Impressionist paintings, for example, often depict scenes of leisure, and this is one reason for their popularity, but they also display visible signs of the work that went into them – their brushstrokes show. It’s the congruence of work and leisure that makes Impressionist paintings so appealing and so significant; they are accounts of lived time, not empty time passed in routine work, or “killed” leisure time, its counterpart, but genuinely lived time, free of the clock but measured out by the stages of an intrinsically valuable activity. It could be the very image of non-alienated labour, except that it is so dependent on typical holiday sights and scenes, and on how those summer days feel, that it can’t get out of the shadow of modern work. A beautiful dream of time lived without pressure, but a time ticked off by the succession of brushstrokes, each one a reminder of the grim truth that all dreams are of a moment, and that all moments must end.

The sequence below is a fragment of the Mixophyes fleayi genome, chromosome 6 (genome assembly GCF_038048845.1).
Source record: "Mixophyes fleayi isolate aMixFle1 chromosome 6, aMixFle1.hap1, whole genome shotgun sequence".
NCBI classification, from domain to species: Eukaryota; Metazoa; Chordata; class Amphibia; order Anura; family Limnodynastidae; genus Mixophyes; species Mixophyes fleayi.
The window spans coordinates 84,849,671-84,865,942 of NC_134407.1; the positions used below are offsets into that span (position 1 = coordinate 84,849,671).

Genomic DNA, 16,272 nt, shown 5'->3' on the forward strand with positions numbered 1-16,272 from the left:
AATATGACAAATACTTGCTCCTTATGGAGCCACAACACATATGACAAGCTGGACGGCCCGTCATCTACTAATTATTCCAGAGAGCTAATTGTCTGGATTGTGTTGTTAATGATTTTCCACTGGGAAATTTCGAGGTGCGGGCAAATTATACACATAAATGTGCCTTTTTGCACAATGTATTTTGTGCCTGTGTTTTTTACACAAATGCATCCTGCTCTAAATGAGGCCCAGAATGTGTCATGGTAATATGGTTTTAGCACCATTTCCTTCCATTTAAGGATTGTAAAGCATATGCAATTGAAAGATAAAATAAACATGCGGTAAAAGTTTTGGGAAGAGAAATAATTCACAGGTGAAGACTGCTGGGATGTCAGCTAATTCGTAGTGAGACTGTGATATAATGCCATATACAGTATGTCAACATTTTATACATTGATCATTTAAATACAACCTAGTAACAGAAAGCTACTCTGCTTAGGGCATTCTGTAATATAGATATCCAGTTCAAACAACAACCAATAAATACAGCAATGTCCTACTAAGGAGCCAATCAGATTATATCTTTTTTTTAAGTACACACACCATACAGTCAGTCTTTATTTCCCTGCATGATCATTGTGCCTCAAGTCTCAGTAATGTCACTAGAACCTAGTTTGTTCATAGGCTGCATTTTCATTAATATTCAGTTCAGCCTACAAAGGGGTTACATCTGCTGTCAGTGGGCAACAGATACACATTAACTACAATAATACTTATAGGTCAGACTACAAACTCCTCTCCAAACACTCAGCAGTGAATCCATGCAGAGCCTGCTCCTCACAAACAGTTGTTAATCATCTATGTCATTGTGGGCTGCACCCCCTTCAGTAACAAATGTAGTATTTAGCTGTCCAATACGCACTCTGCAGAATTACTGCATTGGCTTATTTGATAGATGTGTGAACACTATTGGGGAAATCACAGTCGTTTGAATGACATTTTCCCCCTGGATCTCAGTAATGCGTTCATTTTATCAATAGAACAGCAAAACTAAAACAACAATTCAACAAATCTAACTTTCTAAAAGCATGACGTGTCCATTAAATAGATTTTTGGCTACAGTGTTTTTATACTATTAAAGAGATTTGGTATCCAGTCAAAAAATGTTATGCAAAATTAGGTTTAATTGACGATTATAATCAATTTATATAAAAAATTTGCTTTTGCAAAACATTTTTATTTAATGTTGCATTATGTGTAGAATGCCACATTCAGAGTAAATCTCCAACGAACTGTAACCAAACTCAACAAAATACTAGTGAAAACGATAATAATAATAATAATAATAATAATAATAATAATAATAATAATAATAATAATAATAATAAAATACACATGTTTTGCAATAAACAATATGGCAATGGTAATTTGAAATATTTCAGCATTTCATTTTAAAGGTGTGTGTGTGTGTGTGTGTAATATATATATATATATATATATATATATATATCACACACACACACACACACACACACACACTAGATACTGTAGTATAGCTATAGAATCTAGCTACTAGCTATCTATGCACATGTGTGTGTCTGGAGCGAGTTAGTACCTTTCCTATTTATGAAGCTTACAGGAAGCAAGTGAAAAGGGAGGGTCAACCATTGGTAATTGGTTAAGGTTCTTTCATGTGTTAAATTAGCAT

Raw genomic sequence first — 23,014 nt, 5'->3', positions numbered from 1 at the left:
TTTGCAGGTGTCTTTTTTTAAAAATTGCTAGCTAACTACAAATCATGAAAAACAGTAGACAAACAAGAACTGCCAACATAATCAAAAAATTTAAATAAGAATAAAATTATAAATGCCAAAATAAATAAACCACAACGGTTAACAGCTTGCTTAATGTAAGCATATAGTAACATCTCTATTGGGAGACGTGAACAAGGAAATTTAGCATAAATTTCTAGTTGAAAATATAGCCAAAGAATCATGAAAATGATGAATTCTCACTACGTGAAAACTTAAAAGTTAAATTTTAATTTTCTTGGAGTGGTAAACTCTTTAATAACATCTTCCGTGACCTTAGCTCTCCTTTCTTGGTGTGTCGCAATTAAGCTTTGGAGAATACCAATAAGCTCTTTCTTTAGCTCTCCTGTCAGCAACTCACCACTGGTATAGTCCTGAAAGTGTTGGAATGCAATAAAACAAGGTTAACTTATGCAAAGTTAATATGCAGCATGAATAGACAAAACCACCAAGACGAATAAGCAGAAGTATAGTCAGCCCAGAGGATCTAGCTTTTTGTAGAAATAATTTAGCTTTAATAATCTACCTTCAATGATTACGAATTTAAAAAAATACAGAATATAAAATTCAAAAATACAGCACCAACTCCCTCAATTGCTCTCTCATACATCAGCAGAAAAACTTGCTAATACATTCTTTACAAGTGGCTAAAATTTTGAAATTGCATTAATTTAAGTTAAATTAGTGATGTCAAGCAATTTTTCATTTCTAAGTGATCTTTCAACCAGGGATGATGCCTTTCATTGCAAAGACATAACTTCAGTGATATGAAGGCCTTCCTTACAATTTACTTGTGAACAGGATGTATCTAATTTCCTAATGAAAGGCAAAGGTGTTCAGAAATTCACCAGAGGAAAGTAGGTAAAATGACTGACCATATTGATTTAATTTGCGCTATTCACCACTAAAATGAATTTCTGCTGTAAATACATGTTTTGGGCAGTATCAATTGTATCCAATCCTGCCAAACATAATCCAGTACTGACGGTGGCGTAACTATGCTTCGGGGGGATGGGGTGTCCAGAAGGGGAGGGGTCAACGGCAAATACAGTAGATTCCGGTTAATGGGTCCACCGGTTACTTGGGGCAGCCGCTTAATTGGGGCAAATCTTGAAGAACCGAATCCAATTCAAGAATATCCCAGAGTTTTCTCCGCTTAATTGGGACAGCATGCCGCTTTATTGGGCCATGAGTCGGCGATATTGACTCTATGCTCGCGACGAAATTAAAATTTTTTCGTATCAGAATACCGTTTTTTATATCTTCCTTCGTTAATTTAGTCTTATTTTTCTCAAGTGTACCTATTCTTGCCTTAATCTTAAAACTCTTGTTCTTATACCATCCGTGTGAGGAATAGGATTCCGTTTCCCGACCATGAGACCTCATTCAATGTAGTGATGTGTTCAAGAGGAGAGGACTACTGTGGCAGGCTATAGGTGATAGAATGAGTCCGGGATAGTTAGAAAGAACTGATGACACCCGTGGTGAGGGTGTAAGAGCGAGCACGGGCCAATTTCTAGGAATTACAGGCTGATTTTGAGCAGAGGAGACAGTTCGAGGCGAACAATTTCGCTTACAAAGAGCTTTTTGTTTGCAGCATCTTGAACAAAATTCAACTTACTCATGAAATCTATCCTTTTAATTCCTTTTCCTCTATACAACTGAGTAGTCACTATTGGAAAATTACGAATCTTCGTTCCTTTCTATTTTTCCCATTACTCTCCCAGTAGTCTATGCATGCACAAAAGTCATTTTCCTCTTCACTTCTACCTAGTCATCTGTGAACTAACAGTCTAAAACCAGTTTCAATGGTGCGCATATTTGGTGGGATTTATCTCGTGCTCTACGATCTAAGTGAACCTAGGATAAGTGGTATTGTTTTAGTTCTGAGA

In modern art after Impressionism, sensual pleasure is increasingly expressed through large flat colour areas, culminating in the so-called colour field of sixties American modernism. The little brushstrokes disappear, except around the edges of a field, or turn into subtle modulations within it, a generalized brushiness. In the process work also seems to disappear, but not for the painter. It takes a lot of repetitive and sometimes even boring work to make a “one-shot” painting, one that gives the viewer an instant and easy pleasure. Yet each colour field is still the equivalent of one brushstroke. Impressionism is continued in these works not just through lateral openness or optical effects but in an image of an elastic present – a temporal distance that’s been lived through.
In any modernist painting, what matters is the interval between the individual strokes; the shorter the interval the more vivid the experience of the work as an organic union of action and reflection. The field painting represents an inflation of the inter-time, which coincides historically with an increasingly conceptual practice within all forms of art. It is an adaptation to a world where an artist passes ever more time like an office worker—organizing, supervising, phoning, ordering, paying bills, explaining, teaching, even writing. The gap between strokes is the space of reflection, of criticism, of reorientation of energies toward the next stroke, and the wider it is the more filled in with digressions, discursions, relationships, allusions, parallels and language of all sorts—all more or less direct or indirect ways toward the next stroke but also ever more likely to form an autonomous realm of their own.